Third Boston fatality: Graduate student Lu Lingzi

Lu Lingzi, a 23-year-old student from Shenyang, China, and a graduate student at Boston University, was killed in the bombing attack at the Boston Marathon on April 15, 2013. Facebook

Updated 12:10 p.m. Eastern Time

Lu Lingzi, a 23-year-old graduate student in statistics at Boston University, is one of the three people killed in the Boston Marathon bombings, CBS News has confirmed.

Lu, who hailed from industrial Shenyang in northeastern China, was with two friends watching the race at the finish line, according to the university. Another BU student from China, Zhou Danling, was seriously injured in the attacks but is recovering at Boston Medical Center.

Boston University has not yet released Lu's name, though it was revealed overnight in a state-run Chinese newspaper and has been independently confirmed by CBS News.

The New York Times reported that China is in mourning over Lu's death, with her account on the Twitter-like site Weibo attracting thousands of condolence messages. Lu, who had aspired to a career in finance, had embraced Christianity while in the United States. Her last message on Weibo, posted Monday morning, showed a fruit salad accompanied by the words, "My wonder breakfast!"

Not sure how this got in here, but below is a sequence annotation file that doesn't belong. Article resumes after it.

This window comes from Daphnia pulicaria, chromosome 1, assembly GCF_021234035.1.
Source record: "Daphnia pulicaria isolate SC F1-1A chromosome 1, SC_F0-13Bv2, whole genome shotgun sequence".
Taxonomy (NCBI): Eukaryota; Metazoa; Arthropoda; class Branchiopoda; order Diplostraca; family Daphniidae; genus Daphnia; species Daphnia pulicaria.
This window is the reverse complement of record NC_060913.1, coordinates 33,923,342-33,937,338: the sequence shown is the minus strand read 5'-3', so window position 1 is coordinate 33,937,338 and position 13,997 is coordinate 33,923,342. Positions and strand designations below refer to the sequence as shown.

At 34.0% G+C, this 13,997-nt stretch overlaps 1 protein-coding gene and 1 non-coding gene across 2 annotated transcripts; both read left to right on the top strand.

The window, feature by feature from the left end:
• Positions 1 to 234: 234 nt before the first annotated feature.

In an email to CBSNews.com, a fellow Chinese graduate student at Boston University who posted a photo of Lu on Facebook Tuesday described her as "such a good girl."

Lu is the third fatality to be identified from the bombings. Eight-year-old Martin Richard and 29-year-old Krystle Campbell were also killed in the attacks. As of Tuesday, 27 people remained in Boston-area hospitals in critical condition.

The three victims killed by the bombing at the Boston Marathon on April 15, 2013, Krystle Campbell, Martin Richard and Lu Lingzi.

Campbell, a restaurant manager who was at the race with her best friend, was hailed by her mother on Tuesday as a "wonderful person" who was loved by everyone who knew her.

"She was always smiling, friendly," said Patty Campbell, through tears. "I couldn't ask for a better daughter. And I can't believe this is happening."

Patty Campbell and her husband William were initially informed that their daughter was alive and in surgery. When they got to Mass General hospital they discovered that the young woman being operated on was not their daughter.

William Campbell described his daughter to the Associated Press as a "very caring, very loving person," adding that she "was daddy's little girl."

Martin Richard, from the tight-knit community of Dorchester, Mass., was described as a caring boy with a love of learning who liked to climb trees in his neighborhood. 

His mother Denise, the school librarian at his school, was badly injured in the attacks, and reportedly underwent emergency brain surgery Monday to save her life. His younger sister Jane, also a student at Pope John Paul II Catholic Academy, reportedly lost one of her legs. Martin's older brother and father were unharmed. 

The Richard family is pictured here in this photo from April 26, 2009. Clockwise from left is older son, Henry, mother Denise, father Bill, younger son, Martin, and daughter Jane.
Ashmont Adams Neighborhood Association


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